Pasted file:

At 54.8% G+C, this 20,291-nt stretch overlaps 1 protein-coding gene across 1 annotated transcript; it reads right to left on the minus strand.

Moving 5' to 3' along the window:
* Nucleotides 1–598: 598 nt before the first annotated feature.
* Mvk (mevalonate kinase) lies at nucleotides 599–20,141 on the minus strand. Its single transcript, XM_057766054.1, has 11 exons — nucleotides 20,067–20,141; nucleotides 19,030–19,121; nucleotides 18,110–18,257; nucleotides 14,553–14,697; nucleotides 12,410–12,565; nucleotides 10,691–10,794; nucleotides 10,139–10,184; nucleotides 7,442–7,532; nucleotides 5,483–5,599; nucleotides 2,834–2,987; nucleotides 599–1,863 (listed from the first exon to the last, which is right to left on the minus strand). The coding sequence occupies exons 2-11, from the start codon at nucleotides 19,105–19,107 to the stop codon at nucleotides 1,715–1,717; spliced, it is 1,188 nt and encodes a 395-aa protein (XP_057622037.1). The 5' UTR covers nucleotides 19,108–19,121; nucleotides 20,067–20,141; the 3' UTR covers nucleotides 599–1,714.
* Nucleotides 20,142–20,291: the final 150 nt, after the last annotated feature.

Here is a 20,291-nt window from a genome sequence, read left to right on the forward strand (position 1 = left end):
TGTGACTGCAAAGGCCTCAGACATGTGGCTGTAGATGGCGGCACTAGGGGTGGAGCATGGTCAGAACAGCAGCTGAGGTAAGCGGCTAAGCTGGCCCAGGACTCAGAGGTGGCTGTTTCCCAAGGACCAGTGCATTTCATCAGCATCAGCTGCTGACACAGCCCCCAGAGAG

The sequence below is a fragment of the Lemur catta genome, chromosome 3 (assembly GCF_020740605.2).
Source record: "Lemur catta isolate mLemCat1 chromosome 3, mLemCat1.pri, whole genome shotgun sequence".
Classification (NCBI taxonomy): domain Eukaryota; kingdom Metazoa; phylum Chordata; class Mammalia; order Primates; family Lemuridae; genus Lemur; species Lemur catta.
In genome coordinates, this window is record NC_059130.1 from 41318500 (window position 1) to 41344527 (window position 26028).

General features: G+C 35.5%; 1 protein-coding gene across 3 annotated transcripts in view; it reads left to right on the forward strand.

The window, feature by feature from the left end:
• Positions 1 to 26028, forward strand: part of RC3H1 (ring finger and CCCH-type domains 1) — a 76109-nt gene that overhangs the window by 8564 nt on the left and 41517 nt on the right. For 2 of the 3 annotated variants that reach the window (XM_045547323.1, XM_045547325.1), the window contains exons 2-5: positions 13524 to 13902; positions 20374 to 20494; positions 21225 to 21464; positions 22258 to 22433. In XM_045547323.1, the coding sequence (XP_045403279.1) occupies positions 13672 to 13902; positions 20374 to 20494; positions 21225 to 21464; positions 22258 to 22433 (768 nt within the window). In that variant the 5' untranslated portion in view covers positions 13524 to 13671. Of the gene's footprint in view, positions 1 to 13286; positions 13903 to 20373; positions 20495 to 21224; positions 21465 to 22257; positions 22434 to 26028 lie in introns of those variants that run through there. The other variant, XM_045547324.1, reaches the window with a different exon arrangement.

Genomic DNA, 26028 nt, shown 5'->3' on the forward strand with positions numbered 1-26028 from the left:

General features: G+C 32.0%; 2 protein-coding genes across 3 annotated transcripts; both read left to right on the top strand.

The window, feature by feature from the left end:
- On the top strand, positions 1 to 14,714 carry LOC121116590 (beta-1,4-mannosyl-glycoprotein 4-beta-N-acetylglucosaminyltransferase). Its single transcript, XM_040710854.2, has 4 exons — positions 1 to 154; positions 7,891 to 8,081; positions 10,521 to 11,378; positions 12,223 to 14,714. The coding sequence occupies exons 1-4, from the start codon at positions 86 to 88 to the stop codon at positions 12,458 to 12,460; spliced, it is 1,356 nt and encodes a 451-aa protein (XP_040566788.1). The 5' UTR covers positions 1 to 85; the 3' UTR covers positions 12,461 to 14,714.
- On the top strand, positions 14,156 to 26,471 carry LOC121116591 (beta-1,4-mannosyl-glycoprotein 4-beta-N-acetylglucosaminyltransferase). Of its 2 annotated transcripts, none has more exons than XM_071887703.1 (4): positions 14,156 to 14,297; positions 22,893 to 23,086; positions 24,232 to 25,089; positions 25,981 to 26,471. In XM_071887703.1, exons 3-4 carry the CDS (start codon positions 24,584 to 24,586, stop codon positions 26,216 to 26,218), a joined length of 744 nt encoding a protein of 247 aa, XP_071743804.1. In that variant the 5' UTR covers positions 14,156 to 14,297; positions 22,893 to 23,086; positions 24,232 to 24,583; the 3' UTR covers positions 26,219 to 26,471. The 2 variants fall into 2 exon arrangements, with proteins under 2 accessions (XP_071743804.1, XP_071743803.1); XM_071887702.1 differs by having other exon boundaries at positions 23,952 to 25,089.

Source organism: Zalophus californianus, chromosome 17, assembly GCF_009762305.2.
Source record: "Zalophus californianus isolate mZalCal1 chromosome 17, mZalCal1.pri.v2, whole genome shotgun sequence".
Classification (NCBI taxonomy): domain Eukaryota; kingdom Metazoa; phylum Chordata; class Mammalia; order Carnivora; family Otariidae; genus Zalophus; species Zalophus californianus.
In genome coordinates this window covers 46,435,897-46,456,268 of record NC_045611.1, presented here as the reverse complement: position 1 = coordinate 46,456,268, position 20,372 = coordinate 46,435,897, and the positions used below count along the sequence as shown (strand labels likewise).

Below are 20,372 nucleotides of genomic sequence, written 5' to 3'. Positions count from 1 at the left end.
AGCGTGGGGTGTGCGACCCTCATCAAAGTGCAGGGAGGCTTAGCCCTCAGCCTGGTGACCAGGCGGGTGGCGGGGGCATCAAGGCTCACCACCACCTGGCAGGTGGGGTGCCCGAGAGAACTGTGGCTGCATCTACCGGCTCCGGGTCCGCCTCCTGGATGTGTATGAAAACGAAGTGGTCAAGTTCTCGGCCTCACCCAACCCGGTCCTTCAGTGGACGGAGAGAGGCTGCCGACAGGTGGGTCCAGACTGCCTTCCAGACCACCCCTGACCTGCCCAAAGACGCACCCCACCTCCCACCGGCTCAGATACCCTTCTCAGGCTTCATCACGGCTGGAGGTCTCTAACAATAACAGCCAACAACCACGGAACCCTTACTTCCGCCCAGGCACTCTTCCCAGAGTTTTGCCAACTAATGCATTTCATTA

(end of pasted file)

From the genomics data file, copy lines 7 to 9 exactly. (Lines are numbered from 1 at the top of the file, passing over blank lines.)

TGTGACTGCAAAGGCCTCAGACATGTGGCTGTAGATGGCGGCACTAGGGGTGGAGCATGGTCAGAACAGCAGCTGAGGTAAGCGGCTAAGCTGGCCCAGGACTCAGAGGTGGCTGTTTCCCAAGGACCAGTGCATTTCATCAGCATCAGCTGCTGACACAGCCCCCAGAGAG

The sequence below is a fragment of the Lemur catta genome, chromosome 3 (assembly GCF_020740605.2).
Source record: "Lemur catta isolate mLemCat1 chromosome 3, mLemCat1.pri, whole genome shotgun sequence".